Step two. Dispersing the message
“Engage authentically”, says Jim Robinson, President & COO of Alkermes at the opening address of eyeforpharma Philadelphia 2018. With 70% of all interactions between pharma and HCPs being “self-directed” – this includes mobile apps, remote detailing, self-detailling, browsing through web portals and visiting pharma websites – it’s the content and the way it’s delivered that is responsible for speaking authenticity to the audience.
So, that average 1 min/per visit spent on a pharma website by a physician means either old confusing UI (which is an often occurrence) or uselessness of content (too much selling or no specialized info). There’s a huge gap of content experience that’s not covered yet, since only 13% of physicians think the information provided on pharma websites is educational or info-rich. And, as DMD Marketing representative stated when emphasizing a need for specialized digital content for physicians on pharma websites: 63% of physician activity on brand website is limited to its consumer side. So, by “voting with their mice”, physicians say they are hardly seeing any trace of authenticity here.
On the other side of the spectrum, there’s thoughtful multichannel marketing. Mixing content bits is what matters most now – not every independent channel per se, however good it might be, since less than a third of physicians can name a single preferred channel. And lazy marketing – using one-size-fits-all approach – can jeopardize the success of strategy – so, taking interest in doctors’ channel preferences and the following segmentation should be at the epicenter. Moreover, channel and content should correlate with the product’s stage in its lifecycle. By creating memorable interactions through multiple touchpoints, the marketers can stay resourceful about customer’s preferences and available marketing channels. So, divide the audience and mix the channels!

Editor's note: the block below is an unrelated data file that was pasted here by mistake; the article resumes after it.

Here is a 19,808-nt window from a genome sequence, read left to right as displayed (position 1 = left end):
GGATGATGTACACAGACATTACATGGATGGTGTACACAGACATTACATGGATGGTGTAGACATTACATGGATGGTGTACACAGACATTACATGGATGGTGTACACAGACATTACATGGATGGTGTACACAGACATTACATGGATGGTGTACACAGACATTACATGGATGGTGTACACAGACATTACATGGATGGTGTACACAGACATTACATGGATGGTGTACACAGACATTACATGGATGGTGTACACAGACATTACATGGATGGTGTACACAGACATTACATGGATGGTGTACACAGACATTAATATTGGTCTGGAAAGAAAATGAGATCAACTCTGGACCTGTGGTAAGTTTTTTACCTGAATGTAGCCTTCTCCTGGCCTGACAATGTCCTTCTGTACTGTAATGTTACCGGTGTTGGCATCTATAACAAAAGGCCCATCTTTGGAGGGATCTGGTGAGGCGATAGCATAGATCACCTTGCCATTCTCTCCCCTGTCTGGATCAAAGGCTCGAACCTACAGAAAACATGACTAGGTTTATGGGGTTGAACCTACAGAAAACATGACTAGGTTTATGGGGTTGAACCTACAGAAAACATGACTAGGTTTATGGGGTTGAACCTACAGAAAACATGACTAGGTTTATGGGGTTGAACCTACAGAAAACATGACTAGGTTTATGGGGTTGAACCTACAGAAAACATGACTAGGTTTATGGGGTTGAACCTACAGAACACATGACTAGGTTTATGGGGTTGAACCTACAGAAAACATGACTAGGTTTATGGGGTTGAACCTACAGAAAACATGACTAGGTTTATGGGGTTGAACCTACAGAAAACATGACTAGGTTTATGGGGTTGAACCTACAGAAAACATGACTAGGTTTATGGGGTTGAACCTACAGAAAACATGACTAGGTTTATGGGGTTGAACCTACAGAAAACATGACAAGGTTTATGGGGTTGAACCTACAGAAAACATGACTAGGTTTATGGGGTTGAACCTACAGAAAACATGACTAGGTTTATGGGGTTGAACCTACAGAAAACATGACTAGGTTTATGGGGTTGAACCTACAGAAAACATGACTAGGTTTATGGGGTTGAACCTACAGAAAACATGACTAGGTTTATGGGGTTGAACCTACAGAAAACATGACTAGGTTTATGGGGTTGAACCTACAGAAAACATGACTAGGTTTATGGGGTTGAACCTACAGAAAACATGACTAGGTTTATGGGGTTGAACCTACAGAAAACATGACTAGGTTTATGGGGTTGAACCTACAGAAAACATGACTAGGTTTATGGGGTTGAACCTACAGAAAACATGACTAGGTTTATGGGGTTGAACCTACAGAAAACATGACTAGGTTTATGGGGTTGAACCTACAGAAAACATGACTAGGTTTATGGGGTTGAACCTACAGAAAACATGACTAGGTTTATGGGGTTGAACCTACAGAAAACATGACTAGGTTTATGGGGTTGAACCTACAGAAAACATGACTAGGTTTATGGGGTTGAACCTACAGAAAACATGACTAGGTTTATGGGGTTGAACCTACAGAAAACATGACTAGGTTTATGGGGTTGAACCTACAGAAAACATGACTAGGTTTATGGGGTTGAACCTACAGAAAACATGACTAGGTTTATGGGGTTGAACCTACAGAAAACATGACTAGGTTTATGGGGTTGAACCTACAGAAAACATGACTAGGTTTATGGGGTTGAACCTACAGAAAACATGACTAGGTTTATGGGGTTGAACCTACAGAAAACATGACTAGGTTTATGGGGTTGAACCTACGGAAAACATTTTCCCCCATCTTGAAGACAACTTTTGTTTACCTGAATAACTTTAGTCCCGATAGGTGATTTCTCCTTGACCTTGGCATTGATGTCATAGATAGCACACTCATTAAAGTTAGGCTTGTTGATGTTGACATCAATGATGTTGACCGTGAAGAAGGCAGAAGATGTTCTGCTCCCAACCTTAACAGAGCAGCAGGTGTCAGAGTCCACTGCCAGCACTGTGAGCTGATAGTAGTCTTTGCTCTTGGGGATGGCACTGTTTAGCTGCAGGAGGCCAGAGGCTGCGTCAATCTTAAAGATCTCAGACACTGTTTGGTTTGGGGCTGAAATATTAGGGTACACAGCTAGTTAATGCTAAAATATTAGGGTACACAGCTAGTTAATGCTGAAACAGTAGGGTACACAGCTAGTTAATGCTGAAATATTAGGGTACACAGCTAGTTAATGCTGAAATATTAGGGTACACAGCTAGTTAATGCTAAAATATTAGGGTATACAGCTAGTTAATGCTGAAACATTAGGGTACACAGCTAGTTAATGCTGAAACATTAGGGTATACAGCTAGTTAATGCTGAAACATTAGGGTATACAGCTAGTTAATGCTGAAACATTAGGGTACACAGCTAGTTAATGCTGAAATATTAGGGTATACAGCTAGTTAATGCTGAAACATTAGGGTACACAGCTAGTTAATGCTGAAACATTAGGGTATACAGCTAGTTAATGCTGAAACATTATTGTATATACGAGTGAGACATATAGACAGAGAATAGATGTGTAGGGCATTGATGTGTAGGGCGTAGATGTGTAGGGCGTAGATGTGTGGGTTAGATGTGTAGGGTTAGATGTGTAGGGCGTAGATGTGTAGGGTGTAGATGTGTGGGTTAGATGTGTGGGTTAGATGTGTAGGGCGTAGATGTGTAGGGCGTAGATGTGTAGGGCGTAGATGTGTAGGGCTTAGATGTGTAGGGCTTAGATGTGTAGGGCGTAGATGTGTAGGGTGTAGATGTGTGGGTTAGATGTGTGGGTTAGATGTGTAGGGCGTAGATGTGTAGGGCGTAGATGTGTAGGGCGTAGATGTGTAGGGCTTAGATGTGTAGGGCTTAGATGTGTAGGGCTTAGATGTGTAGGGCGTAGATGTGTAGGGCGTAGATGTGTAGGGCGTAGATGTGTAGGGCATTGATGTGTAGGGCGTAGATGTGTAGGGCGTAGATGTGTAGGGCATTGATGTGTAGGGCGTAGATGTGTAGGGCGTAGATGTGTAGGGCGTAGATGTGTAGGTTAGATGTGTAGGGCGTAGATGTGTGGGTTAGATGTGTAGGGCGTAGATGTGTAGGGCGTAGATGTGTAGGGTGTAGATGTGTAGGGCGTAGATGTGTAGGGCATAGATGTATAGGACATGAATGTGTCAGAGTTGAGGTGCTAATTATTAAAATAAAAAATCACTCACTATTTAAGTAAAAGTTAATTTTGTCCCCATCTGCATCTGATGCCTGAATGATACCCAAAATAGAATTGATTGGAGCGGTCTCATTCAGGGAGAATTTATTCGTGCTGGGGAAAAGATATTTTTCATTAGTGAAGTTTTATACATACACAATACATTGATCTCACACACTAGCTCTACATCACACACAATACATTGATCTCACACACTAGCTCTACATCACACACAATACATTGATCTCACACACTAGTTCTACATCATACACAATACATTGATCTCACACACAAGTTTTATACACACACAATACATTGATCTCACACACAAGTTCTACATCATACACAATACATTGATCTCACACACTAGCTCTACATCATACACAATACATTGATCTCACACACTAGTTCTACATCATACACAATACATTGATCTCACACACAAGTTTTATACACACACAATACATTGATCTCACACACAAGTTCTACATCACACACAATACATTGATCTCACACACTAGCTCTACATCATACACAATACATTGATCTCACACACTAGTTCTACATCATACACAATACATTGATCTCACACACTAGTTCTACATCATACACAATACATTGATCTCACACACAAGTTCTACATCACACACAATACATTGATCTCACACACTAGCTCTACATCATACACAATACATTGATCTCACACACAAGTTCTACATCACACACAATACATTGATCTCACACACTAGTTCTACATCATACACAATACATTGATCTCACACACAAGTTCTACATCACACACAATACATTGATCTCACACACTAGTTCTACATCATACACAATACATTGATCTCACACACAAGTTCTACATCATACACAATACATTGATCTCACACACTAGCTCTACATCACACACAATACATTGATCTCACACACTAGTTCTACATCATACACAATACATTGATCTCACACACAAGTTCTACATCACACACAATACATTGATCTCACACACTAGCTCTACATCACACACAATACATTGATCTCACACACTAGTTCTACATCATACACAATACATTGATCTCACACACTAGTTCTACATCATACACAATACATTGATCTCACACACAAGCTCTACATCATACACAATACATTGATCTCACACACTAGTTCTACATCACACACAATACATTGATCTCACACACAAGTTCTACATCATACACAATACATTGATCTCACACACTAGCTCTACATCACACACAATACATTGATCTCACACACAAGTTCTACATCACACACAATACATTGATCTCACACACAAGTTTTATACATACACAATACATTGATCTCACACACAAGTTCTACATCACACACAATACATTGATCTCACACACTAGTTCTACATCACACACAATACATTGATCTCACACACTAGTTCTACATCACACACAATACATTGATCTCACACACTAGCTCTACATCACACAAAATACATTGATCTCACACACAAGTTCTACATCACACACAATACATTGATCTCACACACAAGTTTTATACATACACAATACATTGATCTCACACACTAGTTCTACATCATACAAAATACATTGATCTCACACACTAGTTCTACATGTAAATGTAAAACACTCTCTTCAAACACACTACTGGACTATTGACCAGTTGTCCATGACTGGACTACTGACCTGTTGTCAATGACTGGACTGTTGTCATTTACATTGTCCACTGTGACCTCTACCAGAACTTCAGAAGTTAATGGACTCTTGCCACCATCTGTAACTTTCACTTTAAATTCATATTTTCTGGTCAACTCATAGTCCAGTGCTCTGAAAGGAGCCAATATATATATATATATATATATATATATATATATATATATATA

Step three. Remote communication is anticipated communication
Following a recent case study from IQVIA, provided insights on the complements (or maybe even alternatives) to face-to-face communication with physicians, it’s impossible to avoid speaking of anticipation and authenticity that remote communication brings back. Long story short – apart from providing overall longer duration of communication, remote detailing also increases product info retention levels, and is rated higher than face-to-face calls. And, more importantly: more than 90% of the doctors declared that they would prescribe the product more frequently (higher than F2F calls). As we knowingly conclude, remote communication is offering a full spectrum of opportunities to engage: webinars, training, learning, remote detailing… So, if pharma dares to seize this chance, engaging authentically with various HCP audiences will stop being a mission impossible for pharmamarketers.
So, while remote detailing with physician differs a great deal from videocalling someone, this channel serves its purposes well. Convenience – check, high frequency of visits – check, longer duration, high info retention levels, higher prescription rates – check, check, check! So what we have in the end is – convenient form and time of contact multiplied by a user-friendly technology equals higher customer satisfaction and higher message recall and higher prescription rate. Drop us a line to get an expert commentary on remote detailing in particular, or authentic multichannel communication in general.